Sri Lanka: trains, buses and tuk tuks
We used various different methods of transport whilst we were in Sri Lanka, our favourite has to be the tuk tuk though, even if it was a squeeze getting the paddleboards on top! Public transport isn't always a particularly easy option in Sri Lanka, and for one of our journeys it wasn't feasible to use public transport with the amount of time we had, so we looked into taxi prices. However, we were then offered a tuk tuk at a much cheaper rate; yes it would take a little longer, but it was so much fun!
The most stressful part of our holiday was probably navigating the buses. It was very difficult to work out which bus went where, there were no bus numbers that we could recognise and the bus station in Kandy was a bit of a free-for-all. We unfortunately arrived around rush hour which didn't help at all and every bus stop was packed with buses two/three deep. To get on a bus, we had weave between the waiting buses and listen to the buses which were slowly driving by with conductors shouting out the locations very quickly as they went past! Given that we didn't know the final destination of the bus we needed (and there was no assistance with this), this proved somewhat tricky. Thankfully, just as I'd lost all hope of getting on a bus, a lovely chap asked if we needed help, and he then took us along the row of buses, asking each one where they were going before getting us safely on board. Although the bus journeys were stressful, they were extremely cheap (about a 50th of the price of a tuk tuk for a tourist in Kandy!) We later got a bus from one side of the island to the other for less than £2, so if you're on a budget it's an extremely good way of travelling.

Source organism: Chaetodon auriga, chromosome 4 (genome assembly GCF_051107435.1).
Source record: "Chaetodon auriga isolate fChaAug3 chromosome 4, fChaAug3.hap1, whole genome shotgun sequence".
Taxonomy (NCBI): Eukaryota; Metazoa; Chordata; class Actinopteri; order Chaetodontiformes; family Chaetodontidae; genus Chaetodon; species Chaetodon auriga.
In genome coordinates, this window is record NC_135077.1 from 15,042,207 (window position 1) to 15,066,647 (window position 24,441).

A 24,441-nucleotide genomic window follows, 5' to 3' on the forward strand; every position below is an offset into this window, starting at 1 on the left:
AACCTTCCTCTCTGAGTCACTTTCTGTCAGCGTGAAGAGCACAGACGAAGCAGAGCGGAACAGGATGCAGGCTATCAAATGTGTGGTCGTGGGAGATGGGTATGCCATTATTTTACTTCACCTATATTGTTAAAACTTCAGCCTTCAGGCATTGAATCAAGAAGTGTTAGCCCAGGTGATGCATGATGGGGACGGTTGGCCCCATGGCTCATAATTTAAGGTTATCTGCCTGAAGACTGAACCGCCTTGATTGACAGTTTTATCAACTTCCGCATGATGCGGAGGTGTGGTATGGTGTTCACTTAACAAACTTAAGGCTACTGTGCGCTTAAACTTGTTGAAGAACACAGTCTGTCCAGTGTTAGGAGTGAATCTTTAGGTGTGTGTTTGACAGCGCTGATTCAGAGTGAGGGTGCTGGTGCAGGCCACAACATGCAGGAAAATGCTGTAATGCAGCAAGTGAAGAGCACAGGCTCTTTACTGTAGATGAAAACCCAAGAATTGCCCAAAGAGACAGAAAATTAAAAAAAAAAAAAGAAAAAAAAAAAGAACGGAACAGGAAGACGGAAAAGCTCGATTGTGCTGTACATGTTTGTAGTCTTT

The best route that we took has to be the Ella - Kandy train journey though, what scenery! It takes you through the mountains and tea plantations and is just beautiful.
When we arrived in Ella, we were advised to book our onward travel as the trains get booked up quickly. The next day, we went to book our train tickets for two day's time. However, the observation seats, first class and second class seats were already fully booked. We were apprehensive about what the third class carriage might be like, but we didn't have much option. However, we could not have asked for a better journey! There are two different types of third class: third class and third class reserved. The reserved seats, as the name suggests, are kept just for those who book ahead. As a result, there were only a handful of locals on our carriage - much better than being in a carriage crammed full of other tourists! The local people were really friendly and we shared food with each other on the journey.
The third class seats were also a fraction of the cost of the other seats. If we were to do this trip again, we'd definitely go third class reserved, it was perfect. There was plenty of room for our luggage too.
The main thing we would say when you're planning your route though, is if you're going by road, presume it's going to take a lot longer than it suggests on Google maps! The roads aren't great and it takes a long time to get anywhere. As long as you're expecting that though, it isn't a bad thing as the views are stunning. We were even treated to an elephant crossing the road in front of us on one taxi trip (the one occasion we were pleased not to be in a tuk tuk!)